By Juliet Eilperin
Washington Post Staff Writer
Tuesday, March 24, 2009
The Environmental Protection Agency's new leadership, in a step toward confronting global warming, submitted a finding that will force the White House to decide whether to limit greenhouse gas emissions under the nearly 40-year-old Clean Air Act.
Under that law, EPA's conclusion -- that such emissions are pollutants that endanger the public's health and welfare -- could trigger a broad regulatory process affecting much of the U.S. economy as well as the nation's future environmental trajectory. The agency's finding, which was sent to the White House Office of Management and Budget without fanfare on Friday, also reversed one of the Bush administration's landmark decisions on climate change, and it indicated anew that President Obama's appointees will push to address the issue of warming despite the potential political costs.
In 2007, the Supreme Court instructed the Bush administration to determine whether greenhouse gases should be regulated under the Clean Air Act, but last July, then-EPA Administrator Stephen L. Johnson announced that the agency would instead seek months of public comment on the threat posed by global-warming pollution.
Interest groups and experts across the ideological spectrum described the EPA's proposal yesterday as groundbreaking. But while environmentalists called it overdue and essential to curbing dangerous climate change, business representatives warned that it could hobble the nation's economic recovery.
"This is historic news," said Frank O'Donnell, who heads the environmental watchdog group Clean Air Watch. "It will set the stage for the first-ever national limits on global-warming pollution. And it is likely to help light a fire under Congress to get moving."
But William L. Kovacs, vice president of environment, technology and regulatory affairs at the U.S. Chamber of Commerce, said an effort to regulate greenhouse gases based on the EPA's scientific finding "will be devastating to the economy."
"By moving forward with the endangerment finding on greenhouse gases, EPA is putting in motion a set of decisions that may have far-reaching unintended consequences," he said. "Specifically, once the finding is made, no matter how limited, some environmental groups will sue to make sure it is applied to all aspects of the Clean Air Act."
The White House emphasized that the administration is simply fulfilling its legal obligations and will still press for a legislative solution to the question of curbing carbon dioxide and other greenhouse gases.
"The president has made clear that to combat climate change, his strong preference is for Congress to pass energy security legislation that includes a cap on greenhouse gas emissions," said White House spokesman Ben LaBolt. "The Supreme Court ruled that the EPA must review whether greenhouse gas emissions pose a threat to public health or welfare, and this is simply the next step in what will be a long process that engages stakeholders and the public."
OMB spokesman Kenneth Baer did not give a specific timeline for when the White House will decide on how to proceed.
Johnson's action came in rejection of his scientific and technical staff's recommendation. In December 2007, the EPA staff wrote the White House to urge that the agency be allowed to make the finding that global warming threatens human health and welfare, but senior White House officials rejected that proposal on the grounds that the Clean Air Act was not the best way to deal with climate-change issues.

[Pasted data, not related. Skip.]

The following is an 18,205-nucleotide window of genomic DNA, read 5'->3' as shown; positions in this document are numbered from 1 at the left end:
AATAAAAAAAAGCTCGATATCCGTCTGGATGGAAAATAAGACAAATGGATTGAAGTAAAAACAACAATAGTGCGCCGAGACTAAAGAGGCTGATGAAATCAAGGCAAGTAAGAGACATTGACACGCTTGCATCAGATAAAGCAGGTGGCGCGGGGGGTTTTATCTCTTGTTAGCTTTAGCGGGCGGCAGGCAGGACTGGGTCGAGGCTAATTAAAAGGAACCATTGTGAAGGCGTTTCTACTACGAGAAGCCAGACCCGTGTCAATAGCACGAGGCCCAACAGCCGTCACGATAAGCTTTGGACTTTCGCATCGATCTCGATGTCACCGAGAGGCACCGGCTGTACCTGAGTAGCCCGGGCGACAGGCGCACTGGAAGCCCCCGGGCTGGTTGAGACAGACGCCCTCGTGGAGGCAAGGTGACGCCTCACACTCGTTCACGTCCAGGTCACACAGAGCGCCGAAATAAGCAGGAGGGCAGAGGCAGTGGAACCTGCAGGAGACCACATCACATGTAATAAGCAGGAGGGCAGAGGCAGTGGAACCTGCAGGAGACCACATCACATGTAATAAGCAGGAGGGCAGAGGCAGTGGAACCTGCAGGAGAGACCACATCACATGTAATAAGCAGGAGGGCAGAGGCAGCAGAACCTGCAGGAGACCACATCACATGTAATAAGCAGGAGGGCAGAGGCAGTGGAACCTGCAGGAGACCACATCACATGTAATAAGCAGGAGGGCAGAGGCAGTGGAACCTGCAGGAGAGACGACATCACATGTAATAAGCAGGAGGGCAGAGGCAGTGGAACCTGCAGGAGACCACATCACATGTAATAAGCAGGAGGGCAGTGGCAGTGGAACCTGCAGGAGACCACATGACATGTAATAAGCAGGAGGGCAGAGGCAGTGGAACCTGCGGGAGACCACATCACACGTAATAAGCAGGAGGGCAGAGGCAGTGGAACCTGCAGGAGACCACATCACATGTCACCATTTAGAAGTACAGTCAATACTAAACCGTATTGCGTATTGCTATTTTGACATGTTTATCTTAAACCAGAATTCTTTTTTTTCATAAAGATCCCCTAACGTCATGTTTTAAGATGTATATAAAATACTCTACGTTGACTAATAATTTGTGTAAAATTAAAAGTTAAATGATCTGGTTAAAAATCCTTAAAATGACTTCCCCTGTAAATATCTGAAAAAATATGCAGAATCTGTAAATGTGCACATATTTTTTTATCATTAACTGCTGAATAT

Since then, however, federal officials have provided additional rationales for such a finding. Last month, Howard Frumkin, who directs the Centers for Disease Control and Prevention's National Center for Environmental Health, testified before a Senate committee that the CDC "considers climate change a serious public health concern" that could accelerate illnesses and deaths stemming from heat waves, air pollution, and food- and water-borne illnesses.
But even those who support cutting greenhouse gases warn that doing so under the Clean Air Act could be complicated. "This would be a regulatory maze far exceeding anything we've seen before," said David Schoenbrod, a professor of environmental law at the New York Law School.
While the EPA's finding is not final, experts steeped in the Clean Air Act began debating yesterday what it would mean for utilities, vehicles, manufacturing plants and consumers. Kovacs predicted it could halt many of the projects funded under the just-passed economic recovery package. "This will mean that all infrastructure projects, including those under the president's stimulus initiative, will be subject to environmental review for greenhouse gases," he said.
EPA spokeswoman Adora Andy said in a statement that if the administration goes ahead with the proposal, it will be subject to public hearings and comment before becoming final, adding that it "does not propose any requirements on any sources of greenhouse-gas emissions" and "does not impose any new regulatory burdens on any projects, let alone those funded" under the American Recovery and Reinvestment Act.
Daniel J. Weiss, a senior fellow at the Center for American Progress, a liberal think tank, said the EPA's proposal would allow the administration to tackle climate change if Congress does not limit carbon emissions through legislation. He added that even if the EPA were forced to regulate greenhouse gases, it would target emissions from coal-fired power plants and then vehicles -- which combined account for about half of the nation's global-warming pollution -- before requiring smaller operations to apply for new emissions permits.
"The way I see it, it's, in case of legislative gridlock, break open the Clean Air Act," Weiss said. "It's a backup option, not ideal, but it's a way to make progress on emissions reductions."